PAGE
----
If you want to change the browser so that any future test runs on a different browser, you can again open the Configurations screen. If you already ran some tests, you will notice that on the left side, in the menu, above the ‘Templates’ menu entry you have another menu entry called ‘JUnit’. If you expand this menu item, you will have some other entries as part of this one. Their name corresponds to the test classes or test methods you already ran. Now, if you only want to change the browser for one or several (but not all) of these entries (test methods or test class), you can just: click on the corresponding entries, edit the value of the browser name, and click the Apply and OK buttons. This way, only the newly changed methods or classes will use the new browser you specified, while the remaining ones, and any future ones, will use the value set at the beginning, in the Templates section.

What happens if you want every test that runs from now on to use a different browser, even those which are already displayed in the menu, under the ‘JUnit’ menu entry? In order to change the browser, you first need to delete all these entries from the ‘JUnit’ menu entry (the one above the ‘Templates’ menu entry), by clicking the ‘-’ icon for each entry.

Once that is done, you need to go back to the Template entry corresponding to JUnit, and just change the name of the browser to the one you need, click Apply and click OK, then just run your tests.

2.3.2. Setting the property from the command line

If you are running your tests via Maven and the command line, either on your local machine or on a remote CI, you will have to type a specific command, along the lines of:

mvn test ...

Of course you can specify all kinds of other aspects in the command. Here you will specify what the browser should be, for those tests which will need to start a browser based on the ‘browser’ property. Similarly to what you needed to type in the IDE VM options field, in the command line you will need to add the following text to your command: ‘-Dbrowser=browserName’. Therefore, the command for running tests will become, for Chrome:

mvn test -Dbrowser=Chrome ...

Or, for Firefox:

mvn test -Dbrowser=Firefox ...

2.3.3. The browser initialization method

The method used for starting the browser based on the value of the ‘browser’ System property that you now set, can be found here, and is explained right after the code:

public WebDriver getDriver() {
        switch (System.getProperty("browser").toLowerCase()) {
            case "chrome" :
                System.out.println("Chrome was chosen!");
                return getChromeDriver();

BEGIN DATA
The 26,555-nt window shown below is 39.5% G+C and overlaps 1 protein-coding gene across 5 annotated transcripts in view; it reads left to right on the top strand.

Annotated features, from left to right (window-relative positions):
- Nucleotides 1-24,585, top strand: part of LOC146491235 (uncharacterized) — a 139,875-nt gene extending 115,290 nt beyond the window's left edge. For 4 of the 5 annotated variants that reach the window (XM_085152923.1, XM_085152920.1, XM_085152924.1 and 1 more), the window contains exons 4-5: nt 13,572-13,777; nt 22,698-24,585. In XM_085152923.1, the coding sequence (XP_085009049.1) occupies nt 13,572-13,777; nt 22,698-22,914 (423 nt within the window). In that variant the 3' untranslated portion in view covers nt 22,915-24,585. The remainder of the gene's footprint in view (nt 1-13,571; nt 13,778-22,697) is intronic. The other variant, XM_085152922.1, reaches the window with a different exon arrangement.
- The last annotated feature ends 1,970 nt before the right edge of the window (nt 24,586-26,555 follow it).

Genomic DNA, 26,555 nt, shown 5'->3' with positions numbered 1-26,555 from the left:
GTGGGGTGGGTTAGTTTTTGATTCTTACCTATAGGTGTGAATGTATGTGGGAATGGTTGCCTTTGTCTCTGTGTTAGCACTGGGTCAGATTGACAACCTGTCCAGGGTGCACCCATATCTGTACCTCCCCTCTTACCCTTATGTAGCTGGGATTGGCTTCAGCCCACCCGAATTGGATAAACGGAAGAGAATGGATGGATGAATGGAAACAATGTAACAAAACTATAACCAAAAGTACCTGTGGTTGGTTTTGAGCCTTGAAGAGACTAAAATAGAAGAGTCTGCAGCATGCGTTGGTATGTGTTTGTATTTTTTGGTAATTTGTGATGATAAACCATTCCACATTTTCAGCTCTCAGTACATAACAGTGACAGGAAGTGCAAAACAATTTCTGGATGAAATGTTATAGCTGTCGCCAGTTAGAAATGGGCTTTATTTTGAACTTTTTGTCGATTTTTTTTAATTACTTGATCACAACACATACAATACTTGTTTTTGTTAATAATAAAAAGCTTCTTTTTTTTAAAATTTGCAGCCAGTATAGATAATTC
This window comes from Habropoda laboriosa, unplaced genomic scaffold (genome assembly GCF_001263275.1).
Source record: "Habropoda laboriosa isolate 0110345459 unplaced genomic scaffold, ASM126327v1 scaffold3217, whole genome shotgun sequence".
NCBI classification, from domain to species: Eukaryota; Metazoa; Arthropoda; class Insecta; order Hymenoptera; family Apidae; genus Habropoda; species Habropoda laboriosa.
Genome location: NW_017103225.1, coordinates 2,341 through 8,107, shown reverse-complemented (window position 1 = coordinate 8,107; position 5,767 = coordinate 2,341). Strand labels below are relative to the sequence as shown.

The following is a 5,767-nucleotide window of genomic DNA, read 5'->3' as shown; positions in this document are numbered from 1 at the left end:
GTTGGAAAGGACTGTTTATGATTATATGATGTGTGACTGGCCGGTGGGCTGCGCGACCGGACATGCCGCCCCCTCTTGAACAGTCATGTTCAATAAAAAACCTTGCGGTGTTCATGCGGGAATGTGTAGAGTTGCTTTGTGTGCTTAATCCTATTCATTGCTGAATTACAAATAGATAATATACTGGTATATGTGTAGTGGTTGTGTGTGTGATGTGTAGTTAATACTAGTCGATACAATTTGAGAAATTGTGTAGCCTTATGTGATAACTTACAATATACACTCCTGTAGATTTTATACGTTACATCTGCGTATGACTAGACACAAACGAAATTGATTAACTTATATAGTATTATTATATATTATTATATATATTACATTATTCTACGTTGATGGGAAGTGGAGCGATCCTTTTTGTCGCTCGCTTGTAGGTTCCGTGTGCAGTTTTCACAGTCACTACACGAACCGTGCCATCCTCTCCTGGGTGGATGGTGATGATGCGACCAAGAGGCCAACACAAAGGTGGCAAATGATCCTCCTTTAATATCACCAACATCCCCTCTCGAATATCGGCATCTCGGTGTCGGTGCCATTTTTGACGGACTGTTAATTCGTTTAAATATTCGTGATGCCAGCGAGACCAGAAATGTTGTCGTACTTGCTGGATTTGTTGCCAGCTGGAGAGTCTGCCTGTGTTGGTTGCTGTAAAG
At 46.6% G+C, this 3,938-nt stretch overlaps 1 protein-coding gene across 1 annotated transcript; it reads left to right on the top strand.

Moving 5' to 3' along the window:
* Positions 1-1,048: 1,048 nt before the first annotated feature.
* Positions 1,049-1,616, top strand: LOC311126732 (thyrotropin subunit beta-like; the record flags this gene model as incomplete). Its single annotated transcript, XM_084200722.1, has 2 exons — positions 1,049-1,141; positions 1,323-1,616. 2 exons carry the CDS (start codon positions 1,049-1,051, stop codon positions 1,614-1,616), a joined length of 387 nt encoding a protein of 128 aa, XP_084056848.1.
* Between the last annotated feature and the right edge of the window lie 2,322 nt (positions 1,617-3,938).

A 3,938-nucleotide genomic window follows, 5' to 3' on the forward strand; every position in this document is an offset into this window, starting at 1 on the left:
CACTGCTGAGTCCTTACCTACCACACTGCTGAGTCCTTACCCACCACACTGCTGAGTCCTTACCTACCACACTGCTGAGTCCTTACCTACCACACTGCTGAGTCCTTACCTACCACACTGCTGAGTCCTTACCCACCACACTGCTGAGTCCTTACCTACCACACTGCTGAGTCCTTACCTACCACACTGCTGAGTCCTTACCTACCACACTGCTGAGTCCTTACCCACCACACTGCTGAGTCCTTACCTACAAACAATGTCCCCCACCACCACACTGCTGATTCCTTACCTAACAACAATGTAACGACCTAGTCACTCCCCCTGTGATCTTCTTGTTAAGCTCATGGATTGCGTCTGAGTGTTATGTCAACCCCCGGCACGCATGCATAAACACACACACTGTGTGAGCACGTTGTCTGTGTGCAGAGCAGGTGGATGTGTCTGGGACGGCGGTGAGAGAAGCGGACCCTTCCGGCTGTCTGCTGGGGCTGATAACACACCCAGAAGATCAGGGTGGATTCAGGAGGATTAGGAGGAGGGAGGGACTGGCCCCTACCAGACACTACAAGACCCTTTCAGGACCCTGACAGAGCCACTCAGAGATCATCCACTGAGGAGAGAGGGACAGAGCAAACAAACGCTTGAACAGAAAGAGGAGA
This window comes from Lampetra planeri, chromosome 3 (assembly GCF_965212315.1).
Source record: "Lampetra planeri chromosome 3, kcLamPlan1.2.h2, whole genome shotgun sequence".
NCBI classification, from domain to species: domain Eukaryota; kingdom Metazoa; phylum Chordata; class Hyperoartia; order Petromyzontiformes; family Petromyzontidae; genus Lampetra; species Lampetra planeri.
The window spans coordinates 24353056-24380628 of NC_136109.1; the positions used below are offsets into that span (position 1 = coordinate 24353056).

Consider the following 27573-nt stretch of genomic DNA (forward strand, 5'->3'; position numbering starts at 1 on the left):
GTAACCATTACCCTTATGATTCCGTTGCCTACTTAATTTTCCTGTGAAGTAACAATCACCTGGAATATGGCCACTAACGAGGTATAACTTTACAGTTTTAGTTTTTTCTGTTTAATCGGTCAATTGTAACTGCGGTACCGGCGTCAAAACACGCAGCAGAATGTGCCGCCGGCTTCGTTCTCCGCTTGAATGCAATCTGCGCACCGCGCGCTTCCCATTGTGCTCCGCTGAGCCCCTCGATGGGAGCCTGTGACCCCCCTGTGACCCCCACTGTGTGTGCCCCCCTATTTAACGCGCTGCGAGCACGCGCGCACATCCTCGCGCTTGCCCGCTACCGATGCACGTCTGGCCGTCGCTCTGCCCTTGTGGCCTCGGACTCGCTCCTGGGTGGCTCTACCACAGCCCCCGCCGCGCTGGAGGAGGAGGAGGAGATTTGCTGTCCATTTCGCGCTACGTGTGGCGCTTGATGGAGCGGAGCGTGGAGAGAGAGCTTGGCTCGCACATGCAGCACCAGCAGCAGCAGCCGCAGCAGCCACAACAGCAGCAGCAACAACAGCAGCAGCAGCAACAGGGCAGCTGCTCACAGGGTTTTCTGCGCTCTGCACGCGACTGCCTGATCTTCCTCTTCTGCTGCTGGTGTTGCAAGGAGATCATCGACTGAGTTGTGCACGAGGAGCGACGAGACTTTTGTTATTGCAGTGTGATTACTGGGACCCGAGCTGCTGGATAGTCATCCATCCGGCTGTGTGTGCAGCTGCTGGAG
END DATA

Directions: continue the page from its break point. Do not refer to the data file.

case "firefox" :
                System.out.println("Firefox was chosen!");
                return getFirefoxDriver();
               throw new RuntimeException("Unsupported browser! 
                                   Will not start any browser!");

This method returns a WebDriver instance. This can be, in this example, either a Chrome or Firefox instance, which is possible since WebDriver is the interface implemented by both ChromeDriver() (used for starting Chrome) and FirefoxDriver() (used for starting Firefox).

Retrieving the value of the system property named ‘browser’ is done on the first line of the method, by calling ‘System.getProperty()’. If the value is not specified (either via the IDE or the command line, depending on how the tests are configured), a NullPointerException will be thrown. That is a hint that you forgot to set the ‘browser’ property, or that you misspelled the name of the property. In this case no browser will be open.

If the value of the property was read, a comparison will be made, between the lowerCase value of the property, and a String value representing the browsers the tests support. So, the property value is read. It can be, for example: Chrome, chrome, CHROME, ChROME. It does not matter what type of case is used for each letter. The value of property will be lowerCased and compared to the string ‘chrome’ (all lowercase) on the second line of code in the method. This allows for some flexibility when writing the browser name property, as you don’t need to adhere strictly to a case for each letter. You just need to make sure the property values are from the supported set of values (in the examples in this post these supported values are chrome and firefox).

As you notice, there is a ‘switch/case’ construct in the code. Based on the property value from the ‘switch’, each ‘case’ treats what browser to be open. If the property, in lower case, equals ‘chrome’, inside the corresponding ‘case’ block, first there is a message displayed in the console, just for informational purposes, that the Chrome browser will be initialized. Then, the ‘getChromeDriver()’ method is called, and the result of calling this method will be returned by the current method (‘getDriver()’). This means, that if the System property in lower case was ‘chrome’, the ‘return getChromeDriver();’ is the last piece of code executed from this method, and the method exits, returning the Chrome driver instance.

Similarly, in the second ‘case’ block from the above code, if the lower case value of the ‘browser’ property is ‘firefox’, a message is displayed in the console that the Firefox browser will be initialized. Then, the ‘return getFirefoxDriver();’ code will call the method for initializing the Firefox driver, and make the browser initialization method successfully exit by returning a WebDriver instance (represented by the newly open Firefox driver instance). If the ‘browser’ property value in lower case was ‘firefox’ this will be the last line of code that will execute from this method.

If the ‘browser’ property was specified, but its value in lower case was none of the already mentioned ones (‘chrome’ or ‘firefox’), it means that either there was a misspelling, or that whoever tries to run the test wants to do so on an unsupported browser. For this situation instead of initializing one of the supported browsers, it’s best to not initialize any. This is just so that the person who is trying to run the tests is aware that they did not specify the correct browser name. In the code above, to accomplish this, a Java RuntimeException is thrown, with a message reflecting the situation (that the browser specified is unsupported).

To sum it up, the above method can provide one of the following four outcomes: a NullPointerException if the System property with name ‘browser’ has not been set, a ChromeDriver instance, a FirefoxDriver instance, or a RuntimeException if the value of the ‘browser’ property is not ‘chrome’ or ‘firefox’.

Calling this method from a test class requires to first create a variable or field of type WebDriver, to which the result of calling the method will be stored. In this case, a field is created:

private WebDriver driver;

The actual call to the method is done:

driver = browserGetter.getDriver();

This way, the browser is started, and the WebDriver instance stored in the ‘driver’ variable allows browser interactions from your tests.

And this concludes this series of posts on setting up your browsers and how you open them. Recommended further reading on the topic of System properties: .

The BrowserGetter class where the browser initialization method can be found is:

bottom of page